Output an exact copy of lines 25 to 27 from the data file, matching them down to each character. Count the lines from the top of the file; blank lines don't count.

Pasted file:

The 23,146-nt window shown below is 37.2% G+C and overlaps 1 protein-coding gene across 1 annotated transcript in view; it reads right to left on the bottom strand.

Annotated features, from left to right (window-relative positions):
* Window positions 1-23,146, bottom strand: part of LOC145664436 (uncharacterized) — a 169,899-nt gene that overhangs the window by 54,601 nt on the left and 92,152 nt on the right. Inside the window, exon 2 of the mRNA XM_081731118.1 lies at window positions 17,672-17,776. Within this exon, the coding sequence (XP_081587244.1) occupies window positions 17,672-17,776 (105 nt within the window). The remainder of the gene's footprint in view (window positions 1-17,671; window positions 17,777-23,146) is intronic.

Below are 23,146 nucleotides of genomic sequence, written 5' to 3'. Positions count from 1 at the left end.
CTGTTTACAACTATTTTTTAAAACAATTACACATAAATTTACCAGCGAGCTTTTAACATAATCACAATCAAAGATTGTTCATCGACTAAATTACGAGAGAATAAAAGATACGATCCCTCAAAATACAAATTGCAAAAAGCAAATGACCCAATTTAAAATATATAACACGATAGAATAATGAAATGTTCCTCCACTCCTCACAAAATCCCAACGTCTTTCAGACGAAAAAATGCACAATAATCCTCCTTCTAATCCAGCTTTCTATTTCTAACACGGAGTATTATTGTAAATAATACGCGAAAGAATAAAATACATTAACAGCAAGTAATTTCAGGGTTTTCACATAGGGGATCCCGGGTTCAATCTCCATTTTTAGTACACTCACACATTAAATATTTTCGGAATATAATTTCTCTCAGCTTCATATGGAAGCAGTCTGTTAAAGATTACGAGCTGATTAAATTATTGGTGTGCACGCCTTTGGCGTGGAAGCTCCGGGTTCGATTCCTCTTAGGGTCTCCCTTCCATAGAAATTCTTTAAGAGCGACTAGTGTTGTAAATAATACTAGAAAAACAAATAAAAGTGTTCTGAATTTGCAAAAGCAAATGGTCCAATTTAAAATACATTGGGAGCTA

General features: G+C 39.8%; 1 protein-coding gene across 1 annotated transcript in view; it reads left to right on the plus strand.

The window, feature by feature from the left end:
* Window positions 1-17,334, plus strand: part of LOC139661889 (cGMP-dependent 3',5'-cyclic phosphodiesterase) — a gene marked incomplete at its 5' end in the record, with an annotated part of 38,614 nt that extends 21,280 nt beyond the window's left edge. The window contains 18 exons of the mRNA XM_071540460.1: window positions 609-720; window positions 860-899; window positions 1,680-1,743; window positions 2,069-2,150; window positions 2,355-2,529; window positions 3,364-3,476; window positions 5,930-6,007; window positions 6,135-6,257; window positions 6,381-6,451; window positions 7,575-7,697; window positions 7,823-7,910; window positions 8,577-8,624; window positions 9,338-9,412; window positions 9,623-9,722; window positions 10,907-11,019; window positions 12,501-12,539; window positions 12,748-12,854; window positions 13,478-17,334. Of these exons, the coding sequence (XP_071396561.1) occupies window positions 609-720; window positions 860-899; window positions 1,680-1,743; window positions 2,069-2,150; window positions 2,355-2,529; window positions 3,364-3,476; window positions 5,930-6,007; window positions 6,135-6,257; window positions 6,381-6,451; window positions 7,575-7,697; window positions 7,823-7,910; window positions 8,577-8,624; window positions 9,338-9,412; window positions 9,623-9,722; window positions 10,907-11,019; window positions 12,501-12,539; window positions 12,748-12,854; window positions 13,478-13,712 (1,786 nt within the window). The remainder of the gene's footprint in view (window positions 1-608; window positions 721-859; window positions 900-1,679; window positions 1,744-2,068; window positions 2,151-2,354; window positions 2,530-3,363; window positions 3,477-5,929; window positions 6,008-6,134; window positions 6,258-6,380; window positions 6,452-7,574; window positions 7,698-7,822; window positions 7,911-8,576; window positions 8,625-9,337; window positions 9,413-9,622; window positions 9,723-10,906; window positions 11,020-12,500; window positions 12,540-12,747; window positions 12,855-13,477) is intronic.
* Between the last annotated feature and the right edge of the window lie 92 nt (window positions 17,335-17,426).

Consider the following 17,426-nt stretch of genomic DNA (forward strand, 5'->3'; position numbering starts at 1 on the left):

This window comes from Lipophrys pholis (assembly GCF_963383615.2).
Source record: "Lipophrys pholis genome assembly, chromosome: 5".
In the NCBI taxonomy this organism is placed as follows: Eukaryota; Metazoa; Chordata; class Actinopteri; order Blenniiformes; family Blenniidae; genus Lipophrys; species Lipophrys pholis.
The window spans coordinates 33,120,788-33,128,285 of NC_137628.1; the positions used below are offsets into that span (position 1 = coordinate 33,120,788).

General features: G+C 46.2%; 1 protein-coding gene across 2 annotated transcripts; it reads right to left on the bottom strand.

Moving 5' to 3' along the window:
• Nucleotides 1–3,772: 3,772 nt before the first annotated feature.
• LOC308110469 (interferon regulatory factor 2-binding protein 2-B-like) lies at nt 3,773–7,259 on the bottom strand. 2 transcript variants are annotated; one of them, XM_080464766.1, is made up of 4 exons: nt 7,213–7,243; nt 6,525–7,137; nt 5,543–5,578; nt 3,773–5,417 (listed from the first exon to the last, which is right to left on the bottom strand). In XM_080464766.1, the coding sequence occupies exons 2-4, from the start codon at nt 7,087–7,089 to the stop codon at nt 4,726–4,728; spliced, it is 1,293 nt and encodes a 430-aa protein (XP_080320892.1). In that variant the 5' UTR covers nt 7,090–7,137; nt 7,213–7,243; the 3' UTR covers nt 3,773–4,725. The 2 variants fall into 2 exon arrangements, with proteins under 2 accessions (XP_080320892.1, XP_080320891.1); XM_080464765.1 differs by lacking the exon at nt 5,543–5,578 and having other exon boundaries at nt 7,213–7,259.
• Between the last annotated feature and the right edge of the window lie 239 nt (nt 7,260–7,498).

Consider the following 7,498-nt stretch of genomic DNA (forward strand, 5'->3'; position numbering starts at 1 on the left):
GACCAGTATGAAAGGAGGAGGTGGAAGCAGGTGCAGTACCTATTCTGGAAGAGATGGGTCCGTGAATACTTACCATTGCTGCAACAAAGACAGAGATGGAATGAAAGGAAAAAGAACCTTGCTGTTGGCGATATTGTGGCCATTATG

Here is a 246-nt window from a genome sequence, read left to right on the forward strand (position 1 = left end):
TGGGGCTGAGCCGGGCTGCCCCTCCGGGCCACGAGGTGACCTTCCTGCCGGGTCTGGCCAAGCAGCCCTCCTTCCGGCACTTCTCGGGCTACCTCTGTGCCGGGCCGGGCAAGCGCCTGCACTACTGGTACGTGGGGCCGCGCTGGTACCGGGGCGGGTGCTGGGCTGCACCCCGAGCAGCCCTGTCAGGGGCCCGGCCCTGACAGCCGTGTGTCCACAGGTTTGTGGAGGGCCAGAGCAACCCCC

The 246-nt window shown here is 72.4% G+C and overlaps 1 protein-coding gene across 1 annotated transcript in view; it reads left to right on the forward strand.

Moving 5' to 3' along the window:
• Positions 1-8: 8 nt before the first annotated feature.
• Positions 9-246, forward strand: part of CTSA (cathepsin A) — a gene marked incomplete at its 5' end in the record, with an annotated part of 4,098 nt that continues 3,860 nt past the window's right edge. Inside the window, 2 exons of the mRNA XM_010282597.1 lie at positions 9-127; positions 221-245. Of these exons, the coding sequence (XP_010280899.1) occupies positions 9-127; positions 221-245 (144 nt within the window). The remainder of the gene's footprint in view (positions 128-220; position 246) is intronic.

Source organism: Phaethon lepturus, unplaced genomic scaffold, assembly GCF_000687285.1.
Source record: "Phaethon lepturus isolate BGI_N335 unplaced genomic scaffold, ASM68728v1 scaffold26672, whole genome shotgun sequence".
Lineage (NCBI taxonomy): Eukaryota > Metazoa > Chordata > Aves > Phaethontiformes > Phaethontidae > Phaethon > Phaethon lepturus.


Moving 5' to 3' along the window:
• Positions 1-8: 8 nt before the first annotated feature.
• Positions 9-246, forward strand: part of CTSA (cathepsin A) — a gene marked incomplete at its 5' end in the record, with an annotated part of 4,098 nt that continues 3,860 nt past the window's right edge. Inside the window, 2 exons of the mRNA XM_010282597.1 lie at positions 9-127; positions 221-245. Of these exons, the coding sequence (XP_010280899.1) occupies positions 9-127; positions 221-245 (144 nt within the window). The remainder of the gene's footprint in view (positions 128-220; position 246) is intronic.